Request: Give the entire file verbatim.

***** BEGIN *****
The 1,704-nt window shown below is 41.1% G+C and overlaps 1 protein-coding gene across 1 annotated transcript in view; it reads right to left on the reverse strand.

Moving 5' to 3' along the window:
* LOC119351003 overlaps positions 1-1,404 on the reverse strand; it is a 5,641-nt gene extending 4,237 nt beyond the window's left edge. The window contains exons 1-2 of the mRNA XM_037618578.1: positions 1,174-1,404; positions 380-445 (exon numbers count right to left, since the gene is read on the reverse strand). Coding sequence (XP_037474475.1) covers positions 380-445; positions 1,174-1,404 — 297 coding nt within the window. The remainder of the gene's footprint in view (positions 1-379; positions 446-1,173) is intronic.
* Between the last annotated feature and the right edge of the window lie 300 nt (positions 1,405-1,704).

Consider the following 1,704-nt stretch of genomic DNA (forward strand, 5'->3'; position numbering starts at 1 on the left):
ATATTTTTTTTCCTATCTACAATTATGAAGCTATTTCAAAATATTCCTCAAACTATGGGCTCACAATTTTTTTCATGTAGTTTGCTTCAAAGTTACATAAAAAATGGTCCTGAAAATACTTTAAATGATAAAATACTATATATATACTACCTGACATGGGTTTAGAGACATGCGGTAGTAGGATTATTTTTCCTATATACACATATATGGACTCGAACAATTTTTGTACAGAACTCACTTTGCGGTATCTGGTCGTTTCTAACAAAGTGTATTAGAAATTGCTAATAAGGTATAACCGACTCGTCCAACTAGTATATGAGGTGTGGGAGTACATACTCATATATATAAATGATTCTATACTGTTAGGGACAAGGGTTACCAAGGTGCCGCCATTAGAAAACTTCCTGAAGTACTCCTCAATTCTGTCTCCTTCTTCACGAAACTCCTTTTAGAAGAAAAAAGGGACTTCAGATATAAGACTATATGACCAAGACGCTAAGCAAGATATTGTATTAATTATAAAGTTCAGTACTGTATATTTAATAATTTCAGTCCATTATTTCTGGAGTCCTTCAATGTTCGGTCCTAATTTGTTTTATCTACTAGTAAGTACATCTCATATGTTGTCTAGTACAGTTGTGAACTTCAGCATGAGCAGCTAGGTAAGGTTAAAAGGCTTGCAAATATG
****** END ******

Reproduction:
The 1,704-nt window shown below is 41.1% G+C and overlaps 1 protein-coding gene across 1 annotated transcript in view; it reads right to left on the reverse strand.

Moving 5' to 3' along the window:
* LOC119351003 overlaps positions 1-1,404 on the reverse strand; it is a 5,641-nt gene extending 4,237 nt beyond the window's left edge. The window contains exons 1-2 of the mRNA XM_037618578.1: positions 1,174-1,404; positions 380-445 (exon numbers count right to left, since the gene is read on the reverse strand). Coding sequence (XP_037474475.1) covers positions 380-445; positions 1,174-1,404 — 297 coding nt within the window. The remainder of the gene's footprint in view (positions 1-379; positions 446-1,173) is intronic.
* Between the last annotated feature and the right edge of the window lie 300 nt (positions 1,405-1,704).

Consider the following 1,704-nt stretch of genomic DNA (forward strand, 5'->3'; position numbering starts at 1 on the left):
ATATTTTTTTTCCTATCTACAATTATGAAGCTATTTCAAAATATTCCTCAAACTATGGGCTCACAATTTTTTTCATGTAGTTTGCTTCAAAGTTACATAAAAAATGGTCCTGAAAATACTTTAAATGATAAAATACTATATATATACTACCTGACATGGGTTTAGAGACATGCGGTAGTAGGATTATTTTTCCTATATACACATATATGGACTCGAACAATTTTTGTACAGAACTCACTTTGCGGTATCTGGTCGTTTCTAACAAAGTGTATTAGAAATTGCTAATAAGGTATAACCGACTCGTCCAACTAGTATATGAGGTGTGGGAGTACATACTCATATATATAAATGATTCTATACTGTTAGGGACAAGGGTTACCAAGGTGCCGCCATTAGAAAACTTCCTGAAGTACTCCTCAATTCTGTCTCCTTCTTCACGAAACTCCTTTTAGAAGAAAAAAGGGACTTCAGATATAAGACTATATGACCAAGACGCTAAGCAAGATATTGTATTAATTATAAAGTTCAGTACTGTATATTTAATAATTTCAGTCCATTATTTCTGGAGTCCTTCAATGTTCGGTCCTAATTTGTTTTATCTACTAGTAAGTACATCTCATATGTTGTCTAGTACAGTTGTGAACTTCAGCATGAGCAGCTAGGTAAGGTTAAAAGGCTTGCAAATATG